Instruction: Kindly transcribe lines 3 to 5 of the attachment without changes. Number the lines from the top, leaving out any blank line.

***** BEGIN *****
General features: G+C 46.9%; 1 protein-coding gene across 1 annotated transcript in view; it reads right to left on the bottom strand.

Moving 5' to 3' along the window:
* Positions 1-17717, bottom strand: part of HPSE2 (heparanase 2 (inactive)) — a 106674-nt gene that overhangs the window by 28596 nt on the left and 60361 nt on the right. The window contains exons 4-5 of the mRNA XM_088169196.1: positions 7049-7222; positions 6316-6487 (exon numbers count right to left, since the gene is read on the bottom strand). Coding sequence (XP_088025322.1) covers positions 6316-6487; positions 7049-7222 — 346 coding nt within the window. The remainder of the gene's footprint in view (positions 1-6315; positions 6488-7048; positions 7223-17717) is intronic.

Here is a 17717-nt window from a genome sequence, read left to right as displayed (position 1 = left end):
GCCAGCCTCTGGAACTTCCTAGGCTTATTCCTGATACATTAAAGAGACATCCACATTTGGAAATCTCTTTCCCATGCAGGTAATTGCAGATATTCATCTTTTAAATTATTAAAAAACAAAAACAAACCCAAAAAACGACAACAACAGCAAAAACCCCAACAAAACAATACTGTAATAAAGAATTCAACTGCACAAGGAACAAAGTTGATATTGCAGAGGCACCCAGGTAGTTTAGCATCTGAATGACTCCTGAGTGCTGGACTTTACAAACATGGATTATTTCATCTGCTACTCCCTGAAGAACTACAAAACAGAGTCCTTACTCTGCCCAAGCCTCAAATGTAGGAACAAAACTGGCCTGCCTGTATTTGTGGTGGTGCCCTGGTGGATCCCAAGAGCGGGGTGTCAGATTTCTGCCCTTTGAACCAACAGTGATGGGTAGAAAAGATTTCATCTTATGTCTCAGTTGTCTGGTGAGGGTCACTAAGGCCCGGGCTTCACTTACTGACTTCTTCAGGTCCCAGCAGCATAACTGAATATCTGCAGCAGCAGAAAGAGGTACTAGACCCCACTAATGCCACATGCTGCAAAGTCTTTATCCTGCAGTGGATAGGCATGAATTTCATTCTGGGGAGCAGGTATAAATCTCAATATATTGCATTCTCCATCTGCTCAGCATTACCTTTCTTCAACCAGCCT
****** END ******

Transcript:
* Positions 1-17717, bottom strand: part of HPSE2 (heparanase 2 (inactive)) — a 106674-nt gene that overhangs the window by 28596 nt on the left and 60361 nt on the right. The window contains exons 4-5 of the mRNA XM_088169196.1: positions 7049-7222; positions 6316-6487 (exon numbers count right to left, since the gene is read on the bottom strand). Coding sequence (XP_088025322.1) covers positions 6316-6487; positions 7049-7222 — 346 coding nt within the window. The remainder of the gene's footprint in view (positions 1-6315; positions 6488-7048; positions 7223-17717) is intronic.

Here is a 17717-nt window from a genome sequence, read left to right as displayed (position 1 = left end):
GCCAGCCTCTGGAACTTCCTAGGCTTATTCCTGATACATTAAAGAGACATCCACATTTGGAAATCTCTTTCCCATGCAGGTAATTGCAGATATTCATCTTTTAAATTATTAAAAAACAAAAACAAACCCAAAAAACGACAACAACAGCAAAAACCCCAACAAAACAATACTGTAATAAAGAATTCAACTGCACAAGGAACAAAGTTGATATTGCAGAGGCACCCAGGTAGTTTAGCATCTGAATGACTCCTGAGTGCTGGACTTTACAAACATGGATTATTTCATCTGCTACTCCCTGAAGAACTACAAAACAGAGTCCTTACTCTGCCCAAGCCTCAAATGTAGGAACAAAACTGGCCTGCCTGTATTTGTGGTGGTGCCCTGGTGGATCCCAAGAGCGGGGTGTCAGATTTCTGCCCTTTGAACCAACAGTGATGGGTAGAAAAGATTTCATCTTATGTCTCAGTTGTCTGGTGAGGGTCACTAAGGCCCGGGCTTCACTTACTGACTTCTTCAGGTCCCAGCAGCATAACTGAATATCTGCAGCAGCAGAAAGAGGTACTAGACCCCACTAATGCCACATGCTGCAAAGTCTTTATCCTGCAGTGGATAGGCATGAATTTCATTCTGGGGAGCAGGTATAAATCTCAATATATTGCATTCTCCATCTGCTCAGCATTACCTTTCTTCAACCAGCCT